LONDON — Alex Salmond, the former leader of Scotland, is promising to take legal action against the Scottish government over the way it handled sexual harassment allegations against him.
Salmond described the allegations dating backing to 2013 over his conduct toward two staff members as "patently ridiculous." The Daily Record newspaper reported the case has been handed to police.
"This is a procedure so unjust that even now I have not been allowed to see and therefore to properly challenge the case against me," he said on Twitter. "I have not been allowed to see the evidence."
Salmond has been a big figure on the Scottish political stage for decades and led the 2014 campaign to make Scotland independent of the United Kingdom. Salmond stood down as Scotland's first minister soon after voters backed remaining part of the U.K. in the referendum.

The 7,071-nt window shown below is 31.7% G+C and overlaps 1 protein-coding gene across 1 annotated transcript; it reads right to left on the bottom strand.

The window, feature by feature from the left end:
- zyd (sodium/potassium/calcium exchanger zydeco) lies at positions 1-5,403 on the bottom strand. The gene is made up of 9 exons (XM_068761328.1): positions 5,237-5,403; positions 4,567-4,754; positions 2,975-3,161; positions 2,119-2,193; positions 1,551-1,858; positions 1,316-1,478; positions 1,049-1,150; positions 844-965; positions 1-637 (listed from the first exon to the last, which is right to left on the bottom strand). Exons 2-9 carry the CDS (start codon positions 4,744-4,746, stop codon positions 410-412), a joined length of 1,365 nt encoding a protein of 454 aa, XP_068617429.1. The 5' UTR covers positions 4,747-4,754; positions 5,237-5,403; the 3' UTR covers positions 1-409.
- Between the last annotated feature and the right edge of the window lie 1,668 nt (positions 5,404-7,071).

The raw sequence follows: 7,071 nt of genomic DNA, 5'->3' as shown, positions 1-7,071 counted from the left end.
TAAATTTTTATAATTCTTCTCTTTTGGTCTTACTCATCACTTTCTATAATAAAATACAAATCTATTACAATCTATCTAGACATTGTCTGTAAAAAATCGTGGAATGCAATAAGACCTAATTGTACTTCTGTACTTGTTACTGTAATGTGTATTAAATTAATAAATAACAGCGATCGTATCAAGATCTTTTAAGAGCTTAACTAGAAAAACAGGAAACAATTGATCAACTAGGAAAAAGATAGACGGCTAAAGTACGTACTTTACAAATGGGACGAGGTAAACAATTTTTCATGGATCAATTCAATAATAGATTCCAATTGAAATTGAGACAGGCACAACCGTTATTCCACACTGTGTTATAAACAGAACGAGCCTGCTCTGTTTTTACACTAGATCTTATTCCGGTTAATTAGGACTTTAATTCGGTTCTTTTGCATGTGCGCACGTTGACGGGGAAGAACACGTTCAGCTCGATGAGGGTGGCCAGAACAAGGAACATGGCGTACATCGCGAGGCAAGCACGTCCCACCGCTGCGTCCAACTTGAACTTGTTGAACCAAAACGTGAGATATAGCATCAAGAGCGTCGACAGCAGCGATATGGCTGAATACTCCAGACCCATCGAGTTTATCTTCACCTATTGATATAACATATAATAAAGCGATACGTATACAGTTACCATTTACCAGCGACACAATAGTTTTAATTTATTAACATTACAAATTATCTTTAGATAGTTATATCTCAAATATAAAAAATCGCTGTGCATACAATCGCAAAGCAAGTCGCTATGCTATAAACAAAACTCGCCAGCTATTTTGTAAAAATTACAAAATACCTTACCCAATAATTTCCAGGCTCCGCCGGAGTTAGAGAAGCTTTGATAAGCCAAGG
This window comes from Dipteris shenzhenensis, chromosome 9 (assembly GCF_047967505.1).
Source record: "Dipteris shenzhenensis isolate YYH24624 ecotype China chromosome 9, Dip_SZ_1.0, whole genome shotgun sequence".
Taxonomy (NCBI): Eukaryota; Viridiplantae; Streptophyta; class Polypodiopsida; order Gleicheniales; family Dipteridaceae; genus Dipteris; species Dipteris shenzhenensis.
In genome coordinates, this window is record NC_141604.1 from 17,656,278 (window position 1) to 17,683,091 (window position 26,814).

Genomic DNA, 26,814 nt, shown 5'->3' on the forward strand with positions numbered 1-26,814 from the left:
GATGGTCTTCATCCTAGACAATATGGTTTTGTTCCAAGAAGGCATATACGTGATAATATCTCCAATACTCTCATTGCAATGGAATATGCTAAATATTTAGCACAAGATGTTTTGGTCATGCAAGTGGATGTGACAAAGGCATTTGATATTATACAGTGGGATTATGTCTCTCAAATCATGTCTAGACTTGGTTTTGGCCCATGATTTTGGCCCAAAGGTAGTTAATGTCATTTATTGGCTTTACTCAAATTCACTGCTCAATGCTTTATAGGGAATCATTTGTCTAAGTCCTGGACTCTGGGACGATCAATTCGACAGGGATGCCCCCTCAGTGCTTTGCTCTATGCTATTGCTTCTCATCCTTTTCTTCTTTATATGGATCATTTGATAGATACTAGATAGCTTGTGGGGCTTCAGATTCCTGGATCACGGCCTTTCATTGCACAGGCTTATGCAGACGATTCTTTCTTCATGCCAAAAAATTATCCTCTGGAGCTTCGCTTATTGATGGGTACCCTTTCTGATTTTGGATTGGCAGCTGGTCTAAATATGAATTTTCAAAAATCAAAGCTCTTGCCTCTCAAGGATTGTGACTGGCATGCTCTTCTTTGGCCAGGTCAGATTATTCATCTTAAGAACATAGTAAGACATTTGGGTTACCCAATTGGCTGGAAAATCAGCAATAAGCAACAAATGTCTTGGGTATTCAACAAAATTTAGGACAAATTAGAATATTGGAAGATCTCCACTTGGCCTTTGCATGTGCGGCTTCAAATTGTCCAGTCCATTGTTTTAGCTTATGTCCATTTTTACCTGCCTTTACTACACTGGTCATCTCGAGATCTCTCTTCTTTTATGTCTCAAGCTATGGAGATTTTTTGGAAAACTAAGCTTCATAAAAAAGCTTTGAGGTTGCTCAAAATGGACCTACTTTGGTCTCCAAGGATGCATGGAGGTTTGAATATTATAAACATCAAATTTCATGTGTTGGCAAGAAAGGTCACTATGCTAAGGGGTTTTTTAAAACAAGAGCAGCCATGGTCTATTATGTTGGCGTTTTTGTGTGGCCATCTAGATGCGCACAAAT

The party is now led by Nicola Sturgeon, a politician who long served as Salmond's deputy — and her unease at the allegations was evident Friday. However, she insisted in a statement that organizations and workplaces must make it possible for people to report concerns with the confidence that complaints would be treated seriously.
"My relationship with Alex Salmond obviously makes this an extremely difficult situation for me to come to terms with," she said. "I am also acutely aware how upsetting this will be for my party. However, the over-riding priority must be to ensure fair and due process."
The Scottish Government said Friday that it was vital any harassment allegations are thoroughly investigated, and said Salmond's promise of court action came as the government made clear the allegations would be made public.
"His statement contains significant inaccuracies which will be addressed in those court proceedings," said Leslie Evans, the permanent secretary at the Scottish government. "The Scottish Government will defend its position vigorously."